Following Professor Maddison’s introduction, it was up to Brian Chau (Adobe Solution Consultant) and myself to lead the Creative Jam.

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After an overview and a Premiere Rush bootcamp, the Swinburne staff were given just under 3 hours to plan, film and edit a 1 to 2 minute video based on the topic – Digital Literacy.

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The finished videos were quite impressive, especially considering none of the staff had used Premiere Rush before and, for many of them, it was the first time they had been part of a video production team.

Creativity at Caroline Chisholm Catholic College – Victoria

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Monday 9th December, Caroline Chisholm Catholic College in Melbourne invited me to kick off four days of professional learning with a keynote session on Creativity in Education. The school has over 1,500 students from 7 to 12 and this session involved over 200 of their teaching and admin staff.

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During this session we looked at some of the recently announced results that came out of the 2018 OECD Programme for International Student Assessment (PISA) survey. PISA is well known as a tool for measuring 15-year-olds’ ability to use their reading, mathematics and science knowledge and skills to meet real-life challenges. It has been running since 2000 and the 2018 survey was the seventh round of international assessment.

The 2018 assessment had a focus was on reading in a digital environment and also collected extensive data on students’ attitudes and well-being. The section in PISA that I was most interested in for this presentation dealt with the topic Getting ready for the digital world. Some of the key points that came from the assessment included:

  • In a world shaped by artificial intelligence, education is no longer just about teaching people something, but about helping people build a reliable compass and the navigation tools to find their own way through an increasingly volatile, uncertain and ambiguous world.
  • Tomorrow’s schools will need to help students think for themselves and join others, with empathy, in work and citizenship.
  • We cannot ignore how digital tools have so fundamentally transformed the world outside of school.
  • People who cannot navigate through the digital landscape can no longer participate fully in our social, economic and cultural life.
  • In the 2009 PISA assessment, about 15% of students in OECD countries, on average, reported that they did not have access to the Internet at home. By 2018, that proportion had shrunk to less than 5%.
  • The amount of time that 15-year-old students in OECD countries spent on line outside of school increased between 2012 and 2018 – by an average of more than 1 hour per day (on both weekdays and weekends).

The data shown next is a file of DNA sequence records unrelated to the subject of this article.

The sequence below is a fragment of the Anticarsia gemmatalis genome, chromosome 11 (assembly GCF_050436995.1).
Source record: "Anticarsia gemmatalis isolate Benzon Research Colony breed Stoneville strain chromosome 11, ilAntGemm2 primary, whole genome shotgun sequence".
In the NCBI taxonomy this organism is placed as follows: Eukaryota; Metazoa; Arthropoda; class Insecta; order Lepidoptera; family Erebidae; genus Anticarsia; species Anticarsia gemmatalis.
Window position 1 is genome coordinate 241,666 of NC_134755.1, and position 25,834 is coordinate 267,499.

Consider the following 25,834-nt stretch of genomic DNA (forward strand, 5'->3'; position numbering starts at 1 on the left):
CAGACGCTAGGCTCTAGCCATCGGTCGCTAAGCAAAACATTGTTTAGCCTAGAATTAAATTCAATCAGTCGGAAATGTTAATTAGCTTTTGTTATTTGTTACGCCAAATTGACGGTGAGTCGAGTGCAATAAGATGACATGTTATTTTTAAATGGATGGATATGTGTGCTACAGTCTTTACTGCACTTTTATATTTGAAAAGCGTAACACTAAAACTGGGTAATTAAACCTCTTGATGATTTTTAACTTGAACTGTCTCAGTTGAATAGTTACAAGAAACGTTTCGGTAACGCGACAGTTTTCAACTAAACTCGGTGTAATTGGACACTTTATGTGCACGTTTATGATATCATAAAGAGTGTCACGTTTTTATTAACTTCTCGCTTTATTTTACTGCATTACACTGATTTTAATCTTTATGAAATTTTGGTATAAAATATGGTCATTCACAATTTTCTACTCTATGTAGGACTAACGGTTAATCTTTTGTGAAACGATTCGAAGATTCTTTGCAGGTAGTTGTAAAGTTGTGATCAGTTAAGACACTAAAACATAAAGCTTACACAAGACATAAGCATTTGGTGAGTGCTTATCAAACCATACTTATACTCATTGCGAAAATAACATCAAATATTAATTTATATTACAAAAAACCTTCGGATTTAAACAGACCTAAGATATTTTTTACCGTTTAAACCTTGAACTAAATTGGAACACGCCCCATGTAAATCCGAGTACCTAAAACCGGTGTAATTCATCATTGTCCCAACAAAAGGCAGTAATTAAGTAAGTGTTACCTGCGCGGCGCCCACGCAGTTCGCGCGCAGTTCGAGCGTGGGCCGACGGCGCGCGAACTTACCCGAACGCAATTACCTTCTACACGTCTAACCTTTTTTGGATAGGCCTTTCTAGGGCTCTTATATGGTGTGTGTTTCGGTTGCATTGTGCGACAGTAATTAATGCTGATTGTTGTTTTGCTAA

• Students now spend about 3 hours on line outside of school on weekdays, on average, and almost 3.5 hours on line on weekend days. For young people, the digital world is becoming a sizeable part of the real world.
  • In the past, students could find clear and often singular answers to their questions in carefully curated and government-approved textbooks, and they could generally trust those answers to be true.
  • Today, they will find hundreds of thousands of answers to their questions on-line, and it is up to them to figure out what is true and what is false, what is right and what is wrong
  • Reading is no longer mainly about extracting information; it is about constructing knowledge, thinking critically and making well-founded judgements.

https://www.oecd.org/pisa/

Following the keynote session, I ran an Adobe Character Animator workshop with the IT & media teachers.

We also had a quick play with the new free augmented reality iOS app Adobe Aero …

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A special thank you goes to Monique Dalli (Director of Professional Learning) for inviting me and organising this week of professional development activities.

The resources I shared for this event can be found on the Adobe Education Exchange via – http://bit.ly/adobe-CCCC-19

 

Lego Robotics champions from NT & WA visit Adobe

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Some of the brightest student minds from around Australia were in Sydney for the First Lego League  robotics championship. A team from regional WA and Darwin reached out to me to see if Adobe could host them last Friday morning.

For a number of these students, it was not only their first Adobe experience, it was also their first time in a major city.

I gave them a tour of the office …

Then we got stuck into some of the Adobe apps such as Aero & Spark Video to produce this …